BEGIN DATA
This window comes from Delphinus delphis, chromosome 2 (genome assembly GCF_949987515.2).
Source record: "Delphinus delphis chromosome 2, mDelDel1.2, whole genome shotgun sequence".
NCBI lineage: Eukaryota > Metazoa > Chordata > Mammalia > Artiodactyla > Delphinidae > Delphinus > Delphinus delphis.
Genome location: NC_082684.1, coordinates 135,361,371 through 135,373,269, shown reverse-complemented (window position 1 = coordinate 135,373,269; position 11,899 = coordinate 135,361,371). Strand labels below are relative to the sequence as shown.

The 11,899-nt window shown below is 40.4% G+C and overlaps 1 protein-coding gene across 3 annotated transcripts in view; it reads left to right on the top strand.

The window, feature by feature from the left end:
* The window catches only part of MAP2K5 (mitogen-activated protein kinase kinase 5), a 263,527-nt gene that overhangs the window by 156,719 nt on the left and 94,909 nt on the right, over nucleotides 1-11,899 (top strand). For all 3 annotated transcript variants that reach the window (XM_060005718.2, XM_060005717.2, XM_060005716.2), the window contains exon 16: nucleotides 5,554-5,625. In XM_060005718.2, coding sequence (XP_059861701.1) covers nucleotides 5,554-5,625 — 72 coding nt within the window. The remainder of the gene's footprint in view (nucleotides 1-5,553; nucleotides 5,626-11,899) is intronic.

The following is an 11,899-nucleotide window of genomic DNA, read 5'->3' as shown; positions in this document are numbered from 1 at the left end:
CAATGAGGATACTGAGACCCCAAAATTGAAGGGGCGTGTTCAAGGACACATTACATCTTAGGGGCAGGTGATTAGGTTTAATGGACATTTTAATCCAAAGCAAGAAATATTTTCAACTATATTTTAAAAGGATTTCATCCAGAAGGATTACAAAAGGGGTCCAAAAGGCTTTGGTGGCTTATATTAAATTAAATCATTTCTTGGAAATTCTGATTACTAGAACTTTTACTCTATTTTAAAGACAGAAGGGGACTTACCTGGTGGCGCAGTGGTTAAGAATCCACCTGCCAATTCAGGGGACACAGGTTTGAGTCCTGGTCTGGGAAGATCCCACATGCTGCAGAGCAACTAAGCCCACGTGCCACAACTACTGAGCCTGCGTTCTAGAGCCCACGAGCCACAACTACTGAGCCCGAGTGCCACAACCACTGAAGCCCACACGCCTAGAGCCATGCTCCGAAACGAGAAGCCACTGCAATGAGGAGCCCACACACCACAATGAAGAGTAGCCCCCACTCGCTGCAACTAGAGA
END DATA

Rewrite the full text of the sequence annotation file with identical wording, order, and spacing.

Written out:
This window comes from Delphinus delphis, chromosome 2 (genome assembly GCF_949987515.2).
Source record: "Delphinus delphis chromosome 2, mDelDel1.2, whole genome shotgun sequence".
NCBI lineage: Eukaryota > Metazoa > Chordata > Mammalia > Artiodactyla > Delphinidae > Delphinus > Delphinus delphis.
Genome location: NC_082684.1, coordinates 135,361,371 through 135,373,269, shown reverse-complemented (window position 1 = coordinate 135,373,269; position 11,899 = coordinate 135,361,371). Strand labels below are relative to the sequence as shown.

The 11,899-nt window shown below is 40.4% G+C and overlaps 1 protein-coding gene across 3 annotated transcripts in view; it reads left to right on the top strand.

The window, feature by feature from the left end:
* The window catches only part of MAP2K5 (mitogen-activated protein kinase kinase 5), a 263,527-nt gene that overhangs the window by 156,719 nt on the left and 94,909 nt on the right, over nucleotides 1-11,899 (top strand). For all 3 annotated transcript variants that reach the window (XM_060005718.2, XM_060005717.2, XM_060005716.2), the window contains exon 16: nucleotides 5,554-5,625. In XM_060005718.2, coding sequence (XP_059861701.1) covers nucleotides 5,554-5,625 — 72 coding nt within the window. The remainder of the gene's footprint in view (nucleotides 1-5,553; nucleotides 5,626-11,899) is intronic.

The following is an 11,899-nucleotide window of genomic DNA, read 5'->3' as shown; positions in this document are numbered from 1 at the left end:
CAATGAGGATACTGAGACCCCAAAATTGAAGGGGCGTGTTCAAGGACACATTACATCTTAGGGGCAGGTGATTAGGTTTAATGGACATTTTAATCCAAAGCAAGAAATATTTTCAACTATATTTTAAAAGGATTTCATCCAGAAGGATTACAAAAGGGGTCCAAAAGGCTTTGGTGGCTTATATTAAATTAAATCATTTCTTGGAAATTCTGATTACTAGAACTTTTACTCTATTTTAAAGACAGAAGGGGACTTACCTGGTGGCGCAGTGGTTAAGAATCCACCTGCCAATTCAGGGGACACAGGTTTGAGTCCTGGTCTGGGAAGATCCCACATGCTGCAGAGCAACTAAGCCCACGTGCCACAACTACTGAGCCTGCGTTCTAGAGCCCACGAGCCACAACTACTGAGCCCGAGTGCCACAACCACTGAAGCCCACACGCCTAGAGCCATGCTCCGAAACGAGAAGCCACTGCAATGAGGAGCCCACACACCACAATGAAGAGTAGCCCCCACTCGCTGCAACTAGAGA